For the past 16 months, many Americans have been working from home. For some, that’s been a good thing. For others, not so much.
Now that coronavirus vaccines are more widely available, employers are starting to call workers back to the office. Some employees are being given a choice between continuing to work remotely and returning to the office in person. Others are being told that they must report to an office in some capacity — perhaps three days a week with two remote days in the mix, or even five days a week like things were before.
If you’re used to working from home and will be returning to an actual office, you’re probably aware that you’ll soon have commuting costs to contend with. That shouldn’t come as a surprise, but working in an office once again might come with these other hidden costs.
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1. Social events
The fun part of working in an actual office is being invited to grab lunch with your colleagues or join your team for happy hour once the workday wraps up. But all of those social outings could cost you.
If you go from spending little money during the week in a remote setup to suddenly spending $30 a week on lunches and another $30 on after-work events, you could slowly but surely end up with a credit card balance that’s too high for comfort. You’ll need to factor those social expenses into your budget to avoid going overboard.
2. Coworker obligations
When you work around other people, there’s often someone asking for money. It could come in the form of buying candy bars to support your colleague’s son’s baseball team or donating to a charity your coworker is volunteering for. Granted, these obligations exist even when you work remotely, but it’s a lot easier to ignore an email from a colleague asking for money than it is to get around an in-person request.
Of course, there’s always the option to politely say no in these situations. But let’s be real — doing so can be uncomfortable, especially if, say, you’re being asked to purchase something like a $5 box of cookies. You may not even have to adjust your budget too heavily to accommodate these obligations, but be mindful of the fact that they’re apt to pop up.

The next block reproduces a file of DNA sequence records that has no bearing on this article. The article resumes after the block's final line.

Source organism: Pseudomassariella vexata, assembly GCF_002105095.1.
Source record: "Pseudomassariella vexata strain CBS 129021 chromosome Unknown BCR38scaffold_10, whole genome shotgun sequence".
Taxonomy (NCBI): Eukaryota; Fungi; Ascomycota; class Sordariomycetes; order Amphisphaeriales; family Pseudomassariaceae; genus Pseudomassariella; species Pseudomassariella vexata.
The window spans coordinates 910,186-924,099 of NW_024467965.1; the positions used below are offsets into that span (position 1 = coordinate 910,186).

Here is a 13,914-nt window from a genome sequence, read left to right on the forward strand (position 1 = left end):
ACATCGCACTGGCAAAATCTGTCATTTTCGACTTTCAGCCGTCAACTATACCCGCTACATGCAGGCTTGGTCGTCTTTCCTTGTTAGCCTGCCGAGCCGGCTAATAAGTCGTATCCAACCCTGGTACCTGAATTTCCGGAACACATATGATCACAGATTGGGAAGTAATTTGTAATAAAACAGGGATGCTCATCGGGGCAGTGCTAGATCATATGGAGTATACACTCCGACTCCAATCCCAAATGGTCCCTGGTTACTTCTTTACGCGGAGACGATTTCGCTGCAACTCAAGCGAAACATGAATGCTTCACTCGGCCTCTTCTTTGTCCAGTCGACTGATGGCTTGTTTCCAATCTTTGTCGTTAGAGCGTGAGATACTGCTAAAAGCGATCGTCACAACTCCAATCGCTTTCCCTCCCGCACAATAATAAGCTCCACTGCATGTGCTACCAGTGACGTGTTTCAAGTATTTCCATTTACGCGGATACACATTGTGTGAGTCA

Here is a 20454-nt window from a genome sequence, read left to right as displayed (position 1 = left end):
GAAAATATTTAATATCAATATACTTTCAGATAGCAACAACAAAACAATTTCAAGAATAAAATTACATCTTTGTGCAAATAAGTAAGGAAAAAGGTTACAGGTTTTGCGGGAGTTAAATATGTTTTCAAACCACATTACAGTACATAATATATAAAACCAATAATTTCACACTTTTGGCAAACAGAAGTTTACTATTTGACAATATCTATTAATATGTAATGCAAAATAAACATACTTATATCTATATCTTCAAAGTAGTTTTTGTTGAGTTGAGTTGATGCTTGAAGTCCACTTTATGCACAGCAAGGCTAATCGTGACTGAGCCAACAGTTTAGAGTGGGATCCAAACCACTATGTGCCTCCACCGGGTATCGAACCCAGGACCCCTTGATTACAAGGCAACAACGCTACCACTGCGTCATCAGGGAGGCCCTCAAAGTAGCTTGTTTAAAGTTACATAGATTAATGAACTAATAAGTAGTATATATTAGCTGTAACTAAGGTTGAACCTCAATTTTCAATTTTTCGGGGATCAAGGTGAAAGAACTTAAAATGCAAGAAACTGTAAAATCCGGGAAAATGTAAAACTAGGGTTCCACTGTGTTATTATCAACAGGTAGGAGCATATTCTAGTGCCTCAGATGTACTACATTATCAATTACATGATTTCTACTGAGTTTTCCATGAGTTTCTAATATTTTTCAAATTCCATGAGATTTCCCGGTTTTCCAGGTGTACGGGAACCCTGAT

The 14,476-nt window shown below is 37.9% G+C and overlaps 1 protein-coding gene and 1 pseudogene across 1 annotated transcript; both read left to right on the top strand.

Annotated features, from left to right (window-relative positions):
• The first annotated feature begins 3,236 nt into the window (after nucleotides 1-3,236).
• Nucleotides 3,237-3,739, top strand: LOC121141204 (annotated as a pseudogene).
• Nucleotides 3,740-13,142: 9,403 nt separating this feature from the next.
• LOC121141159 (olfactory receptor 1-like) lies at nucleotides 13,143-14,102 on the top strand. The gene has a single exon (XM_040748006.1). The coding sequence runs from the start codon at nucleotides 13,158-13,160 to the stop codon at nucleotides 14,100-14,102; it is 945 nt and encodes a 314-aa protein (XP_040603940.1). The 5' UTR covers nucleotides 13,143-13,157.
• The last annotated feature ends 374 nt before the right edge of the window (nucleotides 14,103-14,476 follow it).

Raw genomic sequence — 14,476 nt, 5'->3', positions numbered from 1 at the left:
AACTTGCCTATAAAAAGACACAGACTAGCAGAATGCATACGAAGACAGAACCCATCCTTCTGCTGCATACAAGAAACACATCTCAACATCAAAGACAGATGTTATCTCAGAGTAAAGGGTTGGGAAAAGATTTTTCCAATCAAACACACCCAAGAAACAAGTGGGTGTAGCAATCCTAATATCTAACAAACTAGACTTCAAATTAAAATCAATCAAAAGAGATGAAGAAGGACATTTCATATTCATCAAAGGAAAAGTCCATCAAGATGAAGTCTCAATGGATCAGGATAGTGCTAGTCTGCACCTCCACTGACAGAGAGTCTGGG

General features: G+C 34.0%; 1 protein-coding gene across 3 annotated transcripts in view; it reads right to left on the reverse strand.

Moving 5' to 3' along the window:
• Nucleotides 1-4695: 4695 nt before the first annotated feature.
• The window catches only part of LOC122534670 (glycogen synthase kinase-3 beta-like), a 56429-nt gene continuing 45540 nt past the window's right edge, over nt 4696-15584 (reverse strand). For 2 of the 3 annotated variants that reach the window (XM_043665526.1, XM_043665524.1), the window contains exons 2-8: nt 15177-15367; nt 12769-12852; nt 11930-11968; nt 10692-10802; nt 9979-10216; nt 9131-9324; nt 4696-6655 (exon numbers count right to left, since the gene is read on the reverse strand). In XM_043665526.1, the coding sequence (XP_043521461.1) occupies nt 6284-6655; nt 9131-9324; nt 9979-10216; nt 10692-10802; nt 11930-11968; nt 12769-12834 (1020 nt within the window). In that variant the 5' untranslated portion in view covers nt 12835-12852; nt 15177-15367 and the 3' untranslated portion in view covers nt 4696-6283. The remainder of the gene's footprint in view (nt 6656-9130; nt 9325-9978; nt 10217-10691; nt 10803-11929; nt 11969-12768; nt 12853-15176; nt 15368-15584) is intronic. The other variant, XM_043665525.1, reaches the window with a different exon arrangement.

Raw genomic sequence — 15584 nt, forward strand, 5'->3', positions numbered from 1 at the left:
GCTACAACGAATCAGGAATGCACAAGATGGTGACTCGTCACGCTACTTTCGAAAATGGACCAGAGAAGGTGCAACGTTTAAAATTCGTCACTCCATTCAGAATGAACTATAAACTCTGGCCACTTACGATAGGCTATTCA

3. Wardrobe expenses
When you work from home, you can generally get away with a smaller wardrobe selection. Sure, you might get called out by your work friend if you wear the same hunter green button-down shirt three days in a row (thanks, Zoom meetings), but for the most part, you don’t need a big selection of clothing.
When you work in an office, there’s more pressure to vary your wardrobe. That could, in turn, mean spending more money on clothes. And if you work someplace where the dress code involves business attire, you could see your dry cleaning bills go up.
Gear up now
There are plenty of benefits to working in an office — better collaboration and the opportunity to network and grow your career. If you’re getting ready to return to in-person work to some degree, prepare for your spending to change.
You may want to pad your savings account a little before you go back to the office so you have more financial flexibility, especially as you’re adjusting to your new routine. That way, you won’t have to say no to happy hour or deny your colleague’s animal shelter a $10 donation here and there.
View more information: https://www.fool.com/the-ascent/personal-finance/articles/the-hidden-cost-of-working-in-an-office-again-what-you-need-to-know/